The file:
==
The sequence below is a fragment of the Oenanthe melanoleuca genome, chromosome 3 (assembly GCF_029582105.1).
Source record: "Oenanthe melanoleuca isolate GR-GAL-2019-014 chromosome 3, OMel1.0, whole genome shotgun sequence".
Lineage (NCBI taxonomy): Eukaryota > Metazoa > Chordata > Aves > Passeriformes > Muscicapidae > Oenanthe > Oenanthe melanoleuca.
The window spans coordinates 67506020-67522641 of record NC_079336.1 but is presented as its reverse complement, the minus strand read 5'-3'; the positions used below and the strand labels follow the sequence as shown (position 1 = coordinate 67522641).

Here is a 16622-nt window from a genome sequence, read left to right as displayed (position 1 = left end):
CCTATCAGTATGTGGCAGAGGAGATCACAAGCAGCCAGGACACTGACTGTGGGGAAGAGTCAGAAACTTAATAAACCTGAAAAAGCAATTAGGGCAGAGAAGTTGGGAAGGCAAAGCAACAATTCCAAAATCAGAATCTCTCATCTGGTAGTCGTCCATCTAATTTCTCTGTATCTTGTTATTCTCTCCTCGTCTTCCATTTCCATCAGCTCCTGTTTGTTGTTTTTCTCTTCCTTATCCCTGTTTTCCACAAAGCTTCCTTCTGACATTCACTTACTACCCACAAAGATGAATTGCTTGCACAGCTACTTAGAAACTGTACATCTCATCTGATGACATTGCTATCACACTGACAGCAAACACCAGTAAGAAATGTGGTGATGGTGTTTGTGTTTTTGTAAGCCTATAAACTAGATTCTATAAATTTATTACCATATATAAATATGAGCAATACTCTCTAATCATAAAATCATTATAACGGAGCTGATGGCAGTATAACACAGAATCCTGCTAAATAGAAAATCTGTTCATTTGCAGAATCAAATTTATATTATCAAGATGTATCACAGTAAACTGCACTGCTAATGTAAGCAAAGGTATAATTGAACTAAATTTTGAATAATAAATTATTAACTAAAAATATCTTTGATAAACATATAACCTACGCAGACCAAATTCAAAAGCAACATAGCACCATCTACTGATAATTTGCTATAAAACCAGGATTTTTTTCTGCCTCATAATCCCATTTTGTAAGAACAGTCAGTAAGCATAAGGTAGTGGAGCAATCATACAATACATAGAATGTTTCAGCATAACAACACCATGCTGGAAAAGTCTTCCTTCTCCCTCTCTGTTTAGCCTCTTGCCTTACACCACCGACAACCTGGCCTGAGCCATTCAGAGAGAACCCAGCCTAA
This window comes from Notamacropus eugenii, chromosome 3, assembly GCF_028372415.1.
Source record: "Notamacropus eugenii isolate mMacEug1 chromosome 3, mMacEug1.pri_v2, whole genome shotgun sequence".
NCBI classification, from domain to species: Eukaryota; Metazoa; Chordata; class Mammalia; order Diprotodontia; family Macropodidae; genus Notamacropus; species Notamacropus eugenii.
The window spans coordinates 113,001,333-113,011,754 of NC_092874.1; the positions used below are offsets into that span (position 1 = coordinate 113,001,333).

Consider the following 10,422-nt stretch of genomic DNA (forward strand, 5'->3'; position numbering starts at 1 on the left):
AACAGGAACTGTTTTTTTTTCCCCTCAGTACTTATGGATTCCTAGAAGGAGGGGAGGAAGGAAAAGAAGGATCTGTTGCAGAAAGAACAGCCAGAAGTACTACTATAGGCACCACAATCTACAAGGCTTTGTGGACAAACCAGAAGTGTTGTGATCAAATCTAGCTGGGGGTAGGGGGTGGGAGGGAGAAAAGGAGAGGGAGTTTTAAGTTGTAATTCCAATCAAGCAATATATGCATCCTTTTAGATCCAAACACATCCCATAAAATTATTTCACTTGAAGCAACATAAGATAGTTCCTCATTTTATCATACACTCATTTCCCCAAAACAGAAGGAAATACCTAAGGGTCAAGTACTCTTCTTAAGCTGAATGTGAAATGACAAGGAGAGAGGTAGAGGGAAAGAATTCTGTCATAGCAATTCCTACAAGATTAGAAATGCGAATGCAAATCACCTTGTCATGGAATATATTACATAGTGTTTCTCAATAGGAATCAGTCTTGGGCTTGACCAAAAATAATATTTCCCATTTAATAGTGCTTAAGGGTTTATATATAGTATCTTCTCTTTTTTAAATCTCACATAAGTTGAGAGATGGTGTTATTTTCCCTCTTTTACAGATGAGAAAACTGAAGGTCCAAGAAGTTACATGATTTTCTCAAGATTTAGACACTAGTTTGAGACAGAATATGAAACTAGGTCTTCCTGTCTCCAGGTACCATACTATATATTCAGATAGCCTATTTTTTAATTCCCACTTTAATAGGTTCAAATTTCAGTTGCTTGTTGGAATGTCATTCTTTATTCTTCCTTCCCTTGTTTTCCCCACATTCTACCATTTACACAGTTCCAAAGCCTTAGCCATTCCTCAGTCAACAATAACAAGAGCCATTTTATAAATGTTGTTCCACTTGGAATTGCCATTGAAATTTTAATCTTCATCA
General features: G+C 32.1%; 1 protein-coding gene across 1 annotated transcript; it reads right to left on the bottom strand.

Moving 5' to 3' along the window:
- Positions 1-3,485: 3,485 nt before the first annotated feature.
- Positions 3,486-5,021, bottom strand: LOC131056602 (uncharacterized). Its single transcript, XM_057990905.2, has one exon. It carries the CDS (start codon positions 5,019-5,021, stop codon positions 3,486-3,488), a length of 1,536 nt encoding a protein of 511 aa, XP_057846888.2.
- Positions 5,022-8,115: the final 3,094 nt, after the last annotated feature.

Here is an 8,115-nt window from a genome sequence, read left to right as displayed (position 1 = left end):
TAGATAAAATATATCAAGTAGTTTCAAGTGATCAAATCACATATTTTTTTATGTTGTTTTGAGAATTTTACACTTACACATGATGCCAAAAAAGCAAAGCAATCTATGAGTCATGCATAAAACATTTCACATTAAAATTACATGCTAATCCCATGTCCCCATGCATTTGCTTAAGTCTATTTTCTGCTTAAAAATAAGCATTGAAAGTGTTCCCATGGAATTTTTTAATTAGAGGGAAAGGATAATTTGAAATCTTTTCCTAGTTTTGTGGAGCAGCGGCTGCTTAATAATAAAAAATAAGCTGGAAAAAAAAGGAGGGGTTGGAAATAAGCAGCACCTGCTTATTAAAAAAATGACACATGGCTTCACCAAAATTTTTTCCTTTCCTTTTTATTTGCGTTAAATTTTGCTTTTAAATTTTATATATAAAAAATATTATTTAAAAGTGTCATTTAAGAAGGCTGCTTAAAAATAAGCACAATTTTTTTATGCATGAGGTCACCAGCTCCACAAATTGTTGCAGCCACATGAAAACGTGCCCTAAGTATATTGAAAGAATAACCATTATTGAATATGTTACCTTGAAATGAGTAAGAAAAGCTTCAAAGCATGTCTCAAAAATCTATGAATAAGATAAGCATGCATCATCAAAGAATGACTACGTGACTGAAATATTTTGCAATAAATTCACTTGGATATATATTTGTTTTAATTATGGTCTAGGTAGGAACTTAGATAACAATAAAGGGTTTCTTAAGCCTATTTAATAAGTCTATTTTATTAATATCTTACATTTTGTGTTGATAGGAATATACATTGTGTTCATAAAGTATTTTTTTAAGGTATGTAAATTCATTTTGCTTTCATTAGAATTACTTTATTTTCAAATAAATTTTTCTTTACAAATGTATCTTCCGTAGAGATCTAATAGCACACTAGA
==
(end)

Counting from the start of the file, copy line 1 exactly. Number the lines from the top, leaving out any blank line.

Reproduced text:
The sequence below is a fragment of the Oenanthe melanoleuca genome, chromosome 3 (assembly GCF_029582105.1).